Free Content Clicks from adCenter

Received this morning...

"We're writing to let you know that from the date you started in the Microsoft adCenter Content Ads Pilot to December 4, 2006, you were not billed for clicks received through the Content Ads program.

During this initial pilot period, while your adCenter reports accurately reflected your clicks for both Search and Content Ads, the adCenter billing system did not recognize some or all of the content clicks you received. Therefore, those clicks were not billed to your account. During this time, your Search clicks were charged accurately to your account.

As a pilot participant, you will not be charged retroactively for those Content Ads clicks. Please note that from December 5, 2006 onwards, you will be charged for all clicks received through Content Ads. We apologize for any confusion this may have caused. "

I started on the content pilot in early October...had I known the content clicks were free I would have been much more aggressive:-)


Friday, December 15, 2006

Improve Your AdWords Ad Quality and Performance

Via the AdWords blog I found out that the AdWords team has added a whole new section to the help center about ad quality and performance.

Here's the summary from the AdWords blog (they explain it better than I can).

The Quality and Performance Overview section includes 11 topics meant to define quality and performance, and to help understand AdWords system behaviors.

Within the Quality and Performance Factors section, you'll find links to more than 25 topics on Quality Score, quality-based minimum bids, landing page quality, ad position, and clickthrough rate (CTR).

The Troubleshooting section offers more than 15 helpful links that can assist you in troubleshooting your keywords, ads, landing pages and minimum bids.

Lastly, the Improving Ad Performance section offers 20 or so topics on choosing successful keywords, creating targeted ads, and optimizing your account.

One thing I learned long ago that even if you think you know it all, you don't. I'm going spend some time this weekend reading all of the new additions. If you use AdWords I'd suggest you do the same. Little improvements can translate into huge savings or additional sales....or both:-)


Tuesday, December 12, 2006

Google Newspaper Ads Update: Running in 78 Newspapers

Update/Correction: Our ad is actually running in 27 newspapers, not 78. The ad is running 78 times but in most cases is running the same newspaper on a number of consecutive dates.

I received confirmation a bit earlier today that the ad we sent in for the Google newspaper test was accepted and has been / will be running in 78 newspaper in the US. Some of the better known papers include the Chicago Tribune, Boston Herald, Houston Chronicle, Miami Herald and a bunch of others. My ad started running on 11/29/06 and is scheduled to run in various papers through 12/21/06. The Google print team sent a pdf showing my ad in one of the papers as well.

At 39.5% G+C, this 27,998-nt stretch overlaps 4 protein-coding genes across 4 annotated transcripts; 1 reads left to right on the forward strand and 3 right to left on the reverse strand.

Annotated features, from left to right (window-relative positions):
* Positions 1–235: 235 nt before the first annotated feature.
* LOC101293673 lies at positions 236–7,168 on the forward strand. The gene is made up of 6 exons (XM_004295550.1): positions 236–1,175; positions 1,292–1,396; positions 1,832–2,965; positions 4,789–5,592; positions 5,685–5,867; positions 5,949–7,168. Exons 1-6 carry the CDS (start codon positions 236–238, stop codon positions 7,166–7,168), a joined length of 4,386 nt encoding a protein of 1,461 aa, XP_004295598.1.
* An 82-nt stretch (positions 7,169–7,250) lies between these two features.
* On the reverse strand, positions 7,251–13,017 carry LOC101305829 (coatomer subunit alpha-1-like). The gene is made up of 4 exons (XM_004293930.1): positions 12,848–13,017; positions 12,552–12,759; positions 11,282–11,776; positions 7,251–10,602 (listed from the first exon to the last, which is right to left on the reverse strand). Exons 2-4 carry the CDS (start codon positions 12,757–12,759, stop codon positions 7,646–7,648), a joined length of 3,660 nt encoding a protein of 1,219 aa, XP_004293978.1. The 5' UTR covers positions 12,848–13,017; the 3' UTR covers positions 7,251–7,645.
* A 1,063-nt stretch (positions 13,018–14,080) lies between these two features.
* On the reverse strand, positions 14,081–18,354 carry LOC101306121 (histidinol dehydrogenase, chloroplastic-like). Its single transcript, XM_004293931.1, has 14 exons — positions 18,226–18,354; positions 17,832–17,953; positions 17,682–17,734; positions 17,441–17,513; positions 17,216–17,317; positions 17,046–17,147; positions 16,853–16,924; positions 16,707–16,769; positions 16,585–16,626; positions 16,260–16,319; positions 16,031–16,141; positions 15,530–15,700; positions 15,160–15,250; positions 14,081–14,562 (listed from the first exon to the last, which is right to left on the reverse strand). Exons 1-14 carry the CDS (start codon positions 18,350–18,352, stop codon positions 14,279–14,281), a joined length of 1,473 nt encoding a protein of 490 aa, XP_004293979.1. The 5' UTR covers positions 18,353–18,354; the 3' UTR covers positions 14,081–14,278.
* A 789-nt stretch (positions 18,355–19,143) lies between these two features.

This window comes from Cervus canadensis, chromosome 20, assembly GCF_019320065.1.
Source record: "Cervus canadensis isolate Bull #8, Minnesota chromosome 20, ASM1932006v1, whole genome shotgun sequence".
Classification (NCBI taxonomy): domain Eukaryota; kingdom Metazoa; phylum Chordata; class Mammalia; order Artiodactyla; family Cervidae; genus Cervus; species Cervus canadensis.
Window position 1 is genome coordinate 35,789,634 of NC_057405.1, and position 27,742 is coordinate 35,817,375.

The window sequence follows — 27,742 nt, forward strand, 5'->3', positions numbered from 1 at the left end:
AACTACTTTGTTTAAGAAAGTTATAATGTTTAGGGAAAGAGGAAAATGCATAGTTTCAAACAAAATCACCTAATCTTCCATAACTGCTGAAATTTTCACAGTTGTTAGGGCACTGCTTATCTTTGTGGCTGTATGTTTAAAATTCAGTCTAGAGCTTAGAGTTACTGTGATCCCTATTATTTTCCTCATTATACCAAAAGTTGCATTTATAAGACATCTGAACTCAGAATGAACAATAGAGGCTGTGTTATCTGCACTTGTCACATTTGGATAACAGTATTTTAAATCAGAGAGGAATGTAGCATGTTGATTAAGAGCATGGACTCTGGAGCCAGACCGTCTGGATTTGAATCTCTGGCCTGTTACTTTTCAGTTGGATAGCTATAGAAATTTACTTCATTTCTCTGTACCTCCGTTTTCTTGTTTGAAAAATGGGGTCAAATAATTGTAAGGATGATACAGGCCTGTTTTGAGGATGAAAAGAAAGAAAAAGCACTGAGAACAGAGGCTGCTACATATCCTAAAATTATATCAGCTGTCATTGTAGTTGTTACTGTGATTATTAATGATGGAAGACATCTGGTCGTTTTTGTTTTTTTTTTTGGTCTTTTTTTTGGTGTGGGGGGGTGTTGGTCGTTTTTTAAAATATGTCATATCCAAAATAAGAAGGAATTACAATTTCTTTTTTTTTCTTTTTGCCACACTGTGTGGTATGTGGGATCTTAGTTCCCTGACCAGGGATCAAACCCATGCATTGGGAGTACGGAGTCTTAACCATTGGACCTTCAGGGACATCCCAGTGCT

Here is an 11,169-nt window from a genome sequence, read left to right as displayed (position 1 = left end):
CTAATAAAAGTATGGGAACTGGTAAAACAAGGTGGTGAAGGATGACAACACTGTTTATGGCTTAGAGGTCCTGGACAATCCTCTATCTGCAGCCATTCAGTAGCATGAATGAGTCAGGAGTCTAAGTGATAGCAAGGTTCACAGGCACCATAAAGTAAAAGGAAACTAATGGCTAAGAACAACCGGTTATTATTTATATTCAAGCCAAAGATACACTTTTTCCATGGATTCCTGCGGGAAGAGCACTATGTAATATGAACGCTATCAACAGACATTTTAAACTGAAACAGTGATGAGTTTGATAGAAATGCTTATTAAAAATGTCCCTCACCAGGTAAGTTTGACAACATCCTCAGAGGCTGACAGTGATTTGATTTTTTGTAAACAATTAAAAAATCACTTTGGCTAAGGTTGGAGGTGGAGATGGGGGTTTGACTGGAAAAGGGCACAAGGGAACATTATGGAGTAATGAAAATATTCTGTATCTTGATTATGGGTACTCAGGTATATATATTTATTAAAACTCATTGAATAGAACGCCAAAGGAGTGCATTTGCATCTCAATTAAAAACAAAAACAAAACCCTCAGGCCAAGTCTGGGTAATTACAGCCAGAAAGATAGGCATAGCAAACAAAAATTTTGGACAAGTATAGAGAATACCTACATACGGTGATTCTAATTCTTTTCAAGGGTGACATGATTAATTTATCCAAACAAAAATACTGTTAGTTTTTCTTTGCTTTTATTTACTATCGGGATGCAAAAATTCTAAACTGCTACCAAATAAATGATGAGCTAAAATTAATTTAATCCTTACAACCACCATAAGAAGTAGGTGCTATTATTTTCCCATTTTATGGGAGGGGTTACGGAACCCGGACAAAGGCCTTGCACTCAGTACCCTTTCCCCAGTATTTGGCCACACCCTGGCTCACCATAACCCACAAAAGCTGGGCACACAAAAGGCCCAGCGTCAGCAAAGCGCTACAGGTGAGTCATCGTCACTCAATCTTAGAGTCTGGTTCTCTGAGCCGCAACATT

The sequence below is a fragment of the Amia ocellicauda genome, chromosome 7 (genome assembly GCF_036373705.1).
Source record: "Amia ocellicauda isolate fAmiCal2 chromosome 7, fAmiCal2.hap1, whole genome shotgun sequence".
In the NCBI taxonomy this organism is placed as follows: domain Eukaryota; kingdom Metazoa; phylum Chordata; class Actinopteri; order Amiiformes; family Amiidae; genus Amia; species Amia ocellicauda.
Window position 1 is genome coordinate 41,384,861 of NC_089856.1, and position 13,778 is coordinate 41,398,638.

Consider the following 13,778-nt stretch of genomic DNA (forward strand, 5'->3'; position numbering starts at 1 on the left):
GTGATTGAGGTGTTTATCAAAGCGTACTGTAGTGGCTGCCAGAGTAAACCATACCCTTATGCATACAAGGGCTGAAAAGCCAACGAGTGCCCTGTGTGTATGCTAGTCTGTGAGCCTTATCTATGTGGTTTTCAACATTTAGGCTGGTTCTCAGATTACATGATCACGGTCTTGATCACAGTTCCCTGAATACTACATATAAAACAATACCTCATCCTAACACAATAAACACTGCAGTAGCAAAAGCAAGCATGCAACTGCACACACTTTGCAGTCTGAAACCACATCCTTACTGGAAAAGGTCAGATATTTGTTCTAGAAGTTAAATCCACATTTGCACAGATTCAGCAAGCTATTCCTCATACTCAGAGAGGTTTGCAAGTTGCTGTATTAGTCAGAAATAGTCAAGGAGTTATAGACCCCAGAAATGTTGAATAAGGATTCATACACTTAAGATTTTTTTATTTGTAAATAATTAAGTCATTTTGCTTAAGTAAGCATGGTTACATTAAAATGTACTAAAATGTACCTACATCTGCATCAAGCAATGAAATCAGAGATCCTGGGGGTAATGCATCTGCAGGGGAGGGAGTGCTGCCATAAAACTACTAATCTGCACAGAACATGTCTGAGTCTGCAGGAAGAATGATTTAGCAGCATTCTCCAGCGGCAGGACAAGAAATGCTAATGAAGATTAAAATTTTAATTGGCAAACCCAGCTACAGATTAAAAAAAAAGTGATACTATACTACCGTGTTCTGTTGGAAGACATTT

I've already started to see some activity on my tracking url. Should be very interesting to see how this develops. Among other things I'm looking forward to seeing how these visitors interact with our site when compared to visitors we acquire via online methods.

BTW, here's the e-mail they sent:

"Congratulations! Your ad has been selected to run in Google's print advertising test.

Attached is a list of newspapers, sections, and scheduled run dates for your ad, as well as a sample tearsheet displaying your ad. We determined where your ad would be placed by including it in a content bundle specifically relevant to your products or services.

Please note that some of the placements listed have not yet been confirmed by the newspapers and that your ad may appear in other publications in the near future. You may receive other confirmation emails such as this one."


Friday, December 08, 2006

Using Dynamic Text in adCenter

Using Dynamic Text in adCenter

Just go read that - it's a great summary of using dynamic text in adCenter with examples.


Wednesday, December 06, 2006

Google Newspaper Ad Test Update

Just a quick update regarding my participation in the Google newspaper ads test - I have confirmed that my ad did run although at this point I'm not sure in which or how many different newspapers. I am expecting some additional information late this week or early next and will post more info as it becomes available.

I have and still am seeing some activity on the special url I set up for this test but want to see what reach my ad was given before jumping to conclusions of the effectiveness of the test.

Earlier posts on the subject;

Google Newspaper Ad Test
Update # 1
Update #2


AdWords CPM Advertising

One of the areas a lot of AdWords advertisers struggle with is working with AdWords CPM campaigns. Unlike the more popular method of AdWords advertising, CPC, AdWords CPM advertising is based on what you the advertiser are willing to pay for 1,000 impressions a publishers website (or multiple websites).